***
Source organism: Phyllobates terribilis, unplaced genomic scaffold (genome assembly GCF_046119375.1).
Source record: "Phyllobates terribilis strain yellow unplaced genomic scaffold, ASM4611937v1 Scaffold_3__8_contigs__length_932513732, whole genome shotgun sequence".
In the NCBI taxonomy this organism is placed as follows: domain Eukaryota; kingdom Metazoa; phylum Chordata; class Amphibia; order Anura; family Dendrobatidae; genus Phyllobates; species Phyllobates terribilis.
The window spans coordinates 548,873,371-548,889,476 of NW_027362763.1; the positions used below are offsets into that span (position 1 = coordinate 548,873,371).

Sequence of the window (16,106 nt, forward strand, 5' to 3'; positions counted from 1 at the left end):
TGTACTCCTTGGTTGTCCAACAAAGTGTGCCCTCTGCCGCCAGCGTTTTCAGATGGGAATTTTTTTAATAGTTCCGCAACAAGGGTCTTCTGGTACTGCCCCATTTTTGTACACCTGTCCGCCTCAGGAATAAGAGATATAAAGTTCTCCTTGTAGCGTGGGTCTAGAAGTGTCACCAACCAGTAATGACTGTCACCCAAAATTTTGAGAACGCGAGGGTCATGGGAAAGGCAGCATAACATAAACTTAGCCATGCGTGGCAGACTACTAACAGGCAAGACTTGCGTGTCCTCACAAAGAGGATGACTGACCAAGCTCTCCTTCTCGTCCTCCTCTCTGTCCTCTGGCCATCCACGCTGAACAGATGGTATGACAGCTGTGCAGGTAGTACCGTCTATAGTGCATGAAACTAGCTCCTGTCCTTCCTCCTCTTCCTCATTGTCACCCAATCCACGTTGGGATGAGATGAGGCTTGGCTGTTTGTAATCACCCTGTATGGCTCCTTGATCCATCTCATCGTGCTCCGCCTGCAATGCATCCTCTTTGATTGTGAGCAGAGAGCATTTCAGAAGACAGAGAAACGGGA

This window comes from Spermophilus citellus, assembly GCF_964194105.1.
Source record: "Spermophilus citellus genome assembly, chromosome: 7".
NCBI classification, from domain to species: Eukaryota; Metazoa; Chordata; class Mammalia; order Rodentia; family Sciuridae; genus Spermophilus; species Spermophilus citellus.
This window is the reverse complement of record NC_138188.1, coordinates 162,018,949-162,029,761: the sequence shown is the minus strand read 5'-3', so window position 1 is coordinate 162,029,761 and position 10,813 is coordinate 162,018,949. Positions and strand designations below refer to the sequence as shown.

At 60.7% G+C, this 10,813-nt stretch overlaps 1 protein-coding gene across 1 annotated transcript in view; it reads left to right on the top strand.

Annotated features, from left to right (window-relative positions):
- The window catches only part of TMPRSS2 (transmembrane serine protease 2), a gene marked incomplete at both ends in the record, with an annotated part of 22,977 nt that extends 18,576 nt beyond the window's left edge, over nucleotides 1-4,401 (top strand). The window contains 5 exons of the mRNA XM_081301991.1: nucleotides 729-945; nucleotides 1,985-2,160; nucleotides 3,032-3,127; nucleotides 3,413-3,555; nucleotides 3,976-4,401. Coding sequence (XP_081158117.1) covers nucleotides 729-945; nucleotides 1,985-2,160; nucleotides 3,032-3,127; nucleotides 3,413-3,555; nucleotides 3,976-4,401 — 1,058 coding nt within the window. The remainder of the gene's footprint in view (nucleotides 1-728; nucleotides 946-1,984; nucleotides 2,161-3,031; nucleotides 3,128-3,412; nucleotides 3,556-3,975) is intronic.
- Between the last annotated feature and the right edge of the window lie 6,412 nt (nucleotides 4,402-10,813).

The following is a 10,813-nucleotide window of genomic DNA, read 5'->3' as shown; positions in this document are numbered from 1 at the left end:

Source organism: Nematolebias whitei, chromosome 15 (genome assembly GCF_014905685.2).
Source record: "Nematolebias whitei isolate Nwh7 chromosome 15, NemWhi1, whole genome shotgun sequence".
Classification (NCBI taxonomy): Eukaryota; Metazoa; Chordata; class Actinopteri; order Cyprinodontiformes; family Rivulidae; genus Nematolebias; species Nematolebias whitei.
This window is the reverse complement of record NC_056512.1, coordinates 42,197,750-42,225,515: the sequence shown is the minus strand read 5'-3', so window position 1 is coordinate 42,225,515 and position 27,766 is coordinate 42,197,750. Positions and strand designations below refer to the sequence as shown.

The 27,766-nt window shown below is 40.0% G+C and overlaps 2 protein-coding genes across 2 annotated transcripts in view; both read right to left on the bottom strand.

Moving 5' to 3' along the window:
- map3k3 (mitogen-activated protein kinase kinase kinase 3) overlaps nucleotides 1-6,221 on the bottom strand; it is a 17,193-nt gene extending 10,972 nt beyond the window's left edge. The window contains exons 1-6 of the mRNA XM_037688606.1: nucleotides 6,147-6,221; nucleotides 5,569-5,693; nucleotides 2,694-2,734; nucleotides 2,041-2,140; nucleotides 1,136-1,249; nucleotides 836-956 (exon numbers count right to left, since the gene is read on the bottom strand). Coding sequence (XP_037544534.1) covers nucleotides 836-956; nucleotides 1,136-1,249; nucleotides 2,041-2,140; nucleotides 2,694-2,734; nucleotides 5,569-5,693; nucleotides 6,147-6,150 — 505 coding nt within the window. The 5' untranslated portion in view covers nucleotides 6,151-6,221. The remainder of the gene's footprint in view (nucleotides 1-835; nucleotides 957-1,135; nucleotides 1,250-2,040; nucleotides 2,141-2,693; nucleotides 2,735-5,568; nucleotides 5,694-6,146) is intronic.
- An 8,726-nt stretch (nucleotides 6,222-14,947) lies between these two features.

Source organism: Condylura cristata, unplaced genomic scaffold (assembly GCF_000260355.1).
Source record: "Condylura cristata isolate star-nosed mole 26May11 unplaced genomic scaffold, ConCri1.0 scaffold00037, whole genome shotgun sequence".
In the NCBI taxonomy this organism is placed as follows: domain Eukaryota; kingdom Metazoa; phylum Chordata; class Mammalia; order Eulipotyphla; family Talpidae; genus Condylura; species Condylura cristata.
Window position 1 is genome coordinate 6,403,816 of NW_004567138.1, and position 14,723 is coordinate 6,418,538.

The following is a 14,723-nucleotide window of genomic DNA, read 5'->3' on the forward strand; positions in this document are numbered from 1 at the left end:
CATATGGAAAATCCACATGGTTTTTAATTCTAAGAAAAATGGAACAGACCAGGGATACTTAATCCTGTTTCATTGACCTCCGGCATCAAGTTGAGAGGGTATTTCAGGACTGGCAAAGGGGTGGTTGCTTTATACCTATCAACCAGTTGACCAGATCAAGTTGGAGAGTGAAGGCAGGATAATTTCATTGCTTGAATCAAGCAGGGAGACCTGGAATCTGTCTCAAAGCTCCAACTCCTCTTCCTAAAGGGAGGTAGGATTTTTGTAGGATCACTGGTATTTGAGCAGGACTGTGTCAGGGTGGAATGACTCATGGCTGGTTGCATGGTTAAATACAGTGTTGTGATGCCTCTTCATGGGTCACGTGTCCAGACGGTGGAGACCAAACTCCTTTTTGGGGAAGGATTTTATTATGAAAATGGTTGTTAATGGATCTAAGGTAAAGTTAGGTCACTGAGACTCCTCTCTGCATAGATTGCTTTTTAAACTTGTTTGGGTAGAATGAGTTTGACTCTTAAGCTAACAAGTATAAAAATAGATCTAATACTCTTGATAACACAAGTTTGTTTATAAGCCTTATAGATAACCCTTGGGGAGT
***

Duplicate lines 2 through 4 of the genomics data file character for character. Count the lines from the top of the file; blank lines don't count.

Source record: "Phyllobates terribilis strain yellow unplaced genomic scaffold, ASM4611937v1 Scaffold_3__8_contigs__length_932513732, whole genome shotgun sequence".
In the NCBI taxonomy this organism is placed as follows: domain Eukaryota; kingdom Metazoa; phylum Chordata; class Amphibia; order Anura; family Dendrobatidae; genus Phyllobates; species Phyllobates terribilis.
The window spans coordinates 548,873,371-548,889,476 of NW_027362763.1; the positions used below are offsets into that span (position 1 = coordinate 548,873,371).